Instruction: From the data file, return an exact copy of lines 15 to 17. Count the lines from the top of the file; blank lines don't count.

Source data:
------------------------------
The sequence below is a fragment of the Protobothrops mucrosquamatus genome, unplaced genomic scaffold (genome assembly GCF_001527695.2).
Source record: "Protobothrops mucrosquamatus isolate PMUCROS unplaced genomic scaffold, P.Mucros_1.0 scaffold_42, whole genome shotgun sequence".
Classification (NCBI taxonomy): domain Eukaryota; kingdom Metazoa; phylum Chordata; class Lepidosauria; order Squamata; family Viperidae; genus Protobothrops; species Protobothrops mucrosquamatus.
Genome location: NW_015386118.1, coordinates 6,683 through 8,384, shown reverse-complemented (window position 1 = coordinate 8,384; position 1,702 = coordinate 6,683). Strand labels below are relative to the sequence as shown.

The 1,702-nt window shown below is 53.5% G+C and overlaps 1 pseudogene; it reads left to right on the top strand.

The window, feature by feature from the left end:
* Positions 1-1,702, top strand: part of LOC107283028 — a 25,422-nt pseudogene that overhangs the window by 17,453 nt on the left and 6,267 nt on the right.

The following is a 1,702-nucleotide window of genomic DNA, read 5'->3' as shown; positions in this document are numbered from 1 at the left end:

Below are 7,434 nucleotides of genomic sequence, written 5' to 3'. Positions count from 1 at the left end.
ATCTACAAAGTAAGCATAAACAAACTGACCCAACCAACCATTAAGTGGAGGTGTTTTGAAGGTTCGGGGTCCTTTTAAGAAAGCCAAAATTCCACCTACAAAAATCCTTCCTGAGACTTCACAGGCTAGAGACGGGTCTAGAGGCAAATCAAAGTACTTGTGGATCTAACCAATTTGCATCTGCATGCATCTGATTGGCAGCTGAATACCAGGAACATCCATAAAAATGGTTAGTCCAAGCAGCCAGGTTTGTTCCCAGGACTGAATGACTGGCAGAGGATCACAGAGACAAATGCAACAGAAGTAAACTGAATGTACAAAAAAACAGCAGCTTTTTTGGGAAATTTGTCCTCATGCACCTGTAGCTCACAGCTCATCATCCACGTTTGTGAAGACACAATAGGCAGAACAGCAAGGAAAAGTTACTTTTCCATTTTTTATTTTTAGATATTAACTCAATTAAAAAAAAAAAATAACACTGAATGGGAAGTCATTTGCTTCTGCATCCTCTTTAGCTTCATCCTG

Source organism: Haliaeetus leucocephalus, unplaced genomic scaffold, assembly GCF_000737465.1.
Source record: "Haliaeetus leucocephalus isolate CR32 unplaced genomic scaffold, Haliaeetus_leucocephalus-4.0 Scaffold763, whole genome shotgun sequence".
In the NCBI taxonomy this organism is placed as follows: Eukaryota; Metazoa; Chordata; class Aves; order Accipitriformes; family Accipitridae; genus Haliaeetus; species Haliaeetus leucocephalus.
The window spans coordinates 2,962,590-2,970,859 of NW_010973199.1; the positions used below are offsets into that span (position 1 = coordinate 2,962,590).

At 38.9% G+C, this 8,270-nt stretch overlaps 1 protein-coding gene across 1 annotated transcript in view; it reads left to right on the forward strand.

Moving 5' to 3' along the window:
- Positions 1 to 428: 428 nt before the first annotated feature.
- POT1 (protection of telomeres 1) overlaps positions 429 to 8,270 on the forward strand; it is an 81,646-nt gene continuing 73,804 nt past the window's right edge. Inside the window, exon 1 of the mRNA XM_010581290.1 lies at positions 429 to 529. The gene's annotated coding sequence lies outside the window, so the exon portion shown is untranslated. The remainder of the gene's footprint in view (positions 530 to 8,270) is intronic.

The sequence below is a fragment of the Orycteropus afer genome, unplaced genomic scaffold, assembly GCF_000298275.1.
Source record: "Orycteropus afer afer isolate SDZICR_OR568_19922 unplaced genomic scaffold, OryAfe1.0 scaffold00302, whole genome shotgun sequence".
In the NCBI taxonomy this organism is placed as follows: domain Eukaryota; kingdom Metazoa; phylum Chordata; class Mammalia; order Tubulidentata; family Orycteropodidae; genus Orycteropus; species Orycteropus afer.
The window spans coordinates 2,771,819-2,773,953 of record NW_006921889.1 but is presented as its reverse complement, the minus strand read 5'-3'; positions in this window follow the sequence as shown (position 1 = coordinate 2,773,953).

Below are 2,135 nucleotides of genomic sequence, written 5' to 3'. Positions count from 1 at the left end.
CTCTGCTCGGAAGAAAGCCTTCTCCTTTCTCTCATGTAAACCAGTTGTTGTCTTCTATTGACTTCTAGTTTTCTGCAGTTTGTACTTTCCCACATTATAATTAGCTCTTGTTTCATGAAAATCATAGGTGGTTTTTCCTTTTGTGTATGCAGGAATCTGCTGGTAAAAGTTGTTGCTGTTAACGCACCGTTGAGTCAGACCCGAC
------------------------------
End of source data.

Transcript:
At 38.9% G+C, this 8,270-nt stretch overlaps 1 protein-coding gene across 1 annotated transcript in view; it reads left to right on the forward strand.

Moving 5' to 3' along the window:
- Positions 1 to 428: 428 nt before the first annotated feature.